#TeaserTuesday An Improbable Interview: Harding McFadden

Published April 12, 2016 by administrator

Good morning, my lovelies! Welcome to to another Teaser Tuesday featuring the authors of An Improbable Truth: The Paranormal Adventures of Sherlock Holmes.

 

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Today’s victim is Harding McFadden, author of The Adventure of the Slow Death: from the Scourge Diaries of Emily Watson.

THE IMPROBABLE AUTHORS: HARDING MCFADDEN

1. What drew you to submit to this particular anthology?

For as long as I can remember, I have been a fan of Doyle’s Holmes stories. There was something about them that just grabbed me, and just wouldn’t let go. I’m sure that I’m not the only one. When I saw the open call for this anthology, it was an opportunity that I just couldn’t pass up. I threw myself into this little piece, and gave it my all. I tried to do good service to the legacy of these characters, while still making the story decidedly mine. I hope that I managed to pull it off.

2. Tell us a little about your story.

When I saw that this was a call for a horror-themed Holmes collection, it seemed just right to make everything about it horrific. I think I’ve written somewhere else that I’m kind of a snob when it comes to horror. I want something that will stick with me, that will wake me up at night. I don’t know if I’ve managed to do that with this, but I’ve certainly tried for it. What I’ve cobbled together is an adventure for the Great Detective that puts him not just into a terribly situation, but that drops him into a nightmarish world. I wanted it to be unsettling, self-contained, but with enough action to keep the narrative flow moving. In short: I wanted to entertain anybody that happens to read it. Modern anthologies are a real mixed bag for me. It seems to me that if I can find any collection where about a quarter of the stories in it are worth reading, then it’s a good book. I hope that when the book is read, that the readers hold it up to praise as one of the few without a single clunker in it.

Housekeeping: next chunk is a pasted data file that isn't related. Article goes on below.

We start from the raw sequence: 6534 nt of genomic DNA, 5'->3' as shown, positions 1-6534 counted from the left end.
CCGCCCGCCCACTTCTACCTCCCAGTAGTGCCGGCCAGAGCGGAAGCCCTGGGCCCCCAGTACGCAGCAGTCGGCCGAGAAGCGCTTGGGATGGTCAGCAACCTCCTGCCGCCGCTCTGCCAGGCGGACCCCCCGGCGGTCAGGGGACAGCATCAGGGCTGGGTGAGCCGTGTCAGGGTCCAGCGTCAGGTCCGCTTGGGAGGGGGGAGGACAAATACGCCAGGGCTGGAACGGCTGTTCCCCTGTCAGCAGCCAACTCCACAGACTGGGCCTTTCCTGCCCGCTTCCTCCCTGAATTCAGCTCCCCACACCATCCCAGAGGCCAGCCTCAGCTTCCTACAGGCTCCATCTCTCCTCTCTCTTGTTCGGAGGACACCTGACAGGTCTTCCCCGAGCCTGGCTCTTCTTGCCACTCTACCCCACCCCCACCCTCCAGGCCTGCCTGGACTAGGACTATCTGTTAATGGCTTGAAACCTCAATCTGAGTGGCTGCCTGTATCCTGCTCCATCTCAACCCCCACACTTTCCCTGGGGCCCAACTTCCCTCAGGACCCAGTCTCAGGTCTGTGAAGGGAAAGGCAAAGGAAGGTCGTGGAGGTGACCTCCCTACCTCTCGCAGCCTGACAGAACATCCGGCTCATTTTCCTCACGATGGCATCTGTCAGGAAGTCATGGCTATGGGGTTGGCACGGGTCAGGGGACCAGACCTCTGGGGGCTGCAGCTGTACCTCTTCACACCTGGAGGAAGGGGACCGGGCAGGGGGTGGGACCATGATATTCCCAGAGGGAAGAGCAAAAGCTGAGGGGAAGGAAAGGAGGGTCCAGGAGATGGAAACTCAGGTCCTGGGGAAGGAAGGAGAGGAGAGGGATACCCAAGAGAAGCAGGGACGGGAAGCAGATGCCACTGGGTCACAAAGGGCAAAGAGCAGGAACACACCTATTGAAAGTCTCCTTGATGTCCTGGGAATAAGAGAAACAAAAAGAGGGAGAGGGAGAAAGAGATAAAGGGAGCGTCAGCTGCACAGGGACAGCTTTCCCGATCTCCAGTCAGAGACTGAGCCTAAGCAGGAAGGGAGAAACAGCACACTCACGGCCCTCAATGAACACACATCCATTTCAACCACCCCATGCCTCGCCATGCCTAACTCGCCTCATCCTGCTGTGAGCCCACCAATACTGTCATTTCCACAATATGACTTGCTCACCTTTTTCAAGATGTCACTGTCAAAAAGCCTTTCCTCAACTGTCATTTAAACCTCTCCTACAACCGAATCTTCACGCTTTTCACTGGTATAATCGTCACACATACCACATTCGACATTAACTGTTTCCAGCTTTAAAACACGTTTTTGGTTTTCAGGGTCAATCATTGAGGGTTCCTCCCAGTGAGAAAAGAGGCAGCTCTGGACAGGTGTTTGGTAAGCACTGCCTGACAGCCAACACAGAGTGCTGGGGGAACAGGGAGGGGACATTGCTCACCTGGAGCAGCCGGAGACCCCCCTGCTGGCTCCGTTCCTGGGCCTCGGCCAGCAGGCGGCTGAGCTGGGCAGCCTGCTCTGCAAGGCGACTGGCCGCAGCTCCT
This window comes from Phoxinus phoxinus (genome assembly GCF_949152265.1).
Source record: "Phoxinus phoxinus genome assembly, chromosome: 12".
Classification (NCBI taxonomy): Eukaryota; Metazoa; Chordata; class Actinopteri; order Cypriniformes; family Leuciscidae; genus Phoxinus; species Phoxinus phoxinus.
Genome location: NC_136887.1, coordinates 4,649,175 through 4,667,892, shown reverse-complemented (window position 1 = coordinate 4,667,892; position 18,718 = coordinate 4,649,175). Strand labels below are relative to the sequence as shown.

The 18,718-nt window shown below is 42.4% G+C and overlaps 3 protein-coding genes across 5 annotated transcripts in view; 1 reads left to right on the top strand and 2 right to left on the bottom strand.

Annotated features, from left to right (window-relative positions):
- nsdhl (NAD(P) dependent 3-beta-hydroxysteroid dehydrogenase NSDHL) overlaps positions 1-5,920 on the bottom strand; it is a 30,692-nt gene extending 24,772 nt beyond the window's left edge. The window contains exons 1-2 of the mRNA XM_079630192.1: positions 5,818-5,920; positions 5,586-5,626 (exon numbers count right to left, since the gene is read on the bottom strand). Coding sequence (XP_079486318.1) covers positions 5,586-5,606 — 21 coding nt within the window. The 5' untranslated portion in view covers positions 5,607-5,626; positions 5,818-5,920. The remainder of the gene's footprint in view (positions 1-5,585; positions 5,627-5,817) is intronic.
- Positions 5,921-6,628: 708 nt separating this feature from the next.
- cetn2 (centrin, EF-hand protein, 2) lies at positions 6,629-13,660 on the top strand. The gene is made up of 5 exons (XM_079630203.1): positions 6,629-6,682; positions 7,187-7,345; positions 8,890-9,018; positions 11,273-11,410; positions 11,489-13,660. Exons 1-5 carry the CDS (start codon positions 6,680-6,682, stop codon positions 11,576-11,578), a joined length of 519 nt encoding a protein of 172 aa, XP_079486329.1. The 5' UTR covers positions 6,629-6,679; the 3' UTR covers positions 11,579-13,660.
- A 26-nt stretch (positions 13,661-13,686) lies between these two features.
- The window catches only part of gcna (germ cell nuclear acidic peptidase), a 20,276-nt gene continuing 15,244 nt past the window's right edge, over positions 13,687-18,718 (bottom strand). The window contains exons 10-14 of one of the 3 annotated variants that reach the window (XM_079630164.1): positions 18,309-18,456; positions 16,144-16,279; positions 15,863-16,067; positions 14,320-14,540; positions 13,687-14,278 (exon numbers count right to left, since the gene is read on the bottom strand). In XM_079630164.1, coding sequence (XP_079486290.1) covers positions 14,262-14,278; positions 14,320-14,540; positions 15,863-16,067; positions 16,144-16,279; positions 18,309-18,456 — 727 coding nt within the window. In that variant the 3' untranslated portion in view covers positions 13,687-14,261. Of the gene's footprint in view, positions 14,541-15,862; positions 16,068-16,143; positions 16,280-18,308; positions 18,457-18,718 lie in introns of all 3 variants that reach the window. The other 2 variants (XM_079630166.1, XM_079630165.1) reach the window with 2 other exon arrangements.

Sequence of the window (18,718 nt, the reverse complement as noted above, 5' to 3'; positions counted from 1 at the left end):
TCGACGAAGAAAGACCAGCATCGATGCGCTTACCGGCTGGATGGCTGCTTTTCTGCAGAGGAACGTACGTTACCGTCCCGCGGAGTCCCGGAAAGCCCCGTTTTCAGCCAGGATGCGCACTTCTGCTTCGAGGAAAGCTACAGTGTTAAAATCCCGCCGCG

3. Who’s your favorite Sherlock?

Jeremy Brett. Hands down. Nobody owned the part like him. His every word and mannerism was perfect. I can’t read any of Doyle’s stories now without hearing his voice speaking the dialogue. Though it must be admitted that Lara Pulver is Irene Adler.

4. What else (if anything) have you written?

Well, I’ve written a lot of things, but very few that are available to the public. Lucky for the public. I remember writing things as a later teenager, or twenty- something that I thought were  just world-shaking. Bunch of junk. I remember reading an introduction to a Dean Koontz reprint  where he said he found himself making Clint Eastwood faces rereading some of his older stuff. Holy  jeez, do I understand. After fifteen years of rejections, though, I did manage to get printed for  the first time two years ago. Those things that I have gotten printed are available in a few  places. The short story “Trampled” has been published twice, first on everydayfiction.com then in  the August issue of Mystic Signals; “The Last of the Damned” was likewise printed on  everydayfiction.com; one of my personal favorites, “Those Things Held Most Dear,” a story about a dragon named Rainbow that  my wife really likes, is available in Carol Hightshoe’s Dragon’s Hoard anthology; a short  Lovecraftian story, “Casual Blasphemies” is available in H. David Blalock’s The Idolaters of  Cthulhu anthology; and there’s a piece of flash fiction called “The Hen and Jimminy” is due in the December issue of Cyclopean e-zine. Add to that “The Adventure of the Slow Death,” and there’s my complete resume. If you decide to seek out all of these, thank you  very much. I hope that you don’t regret it.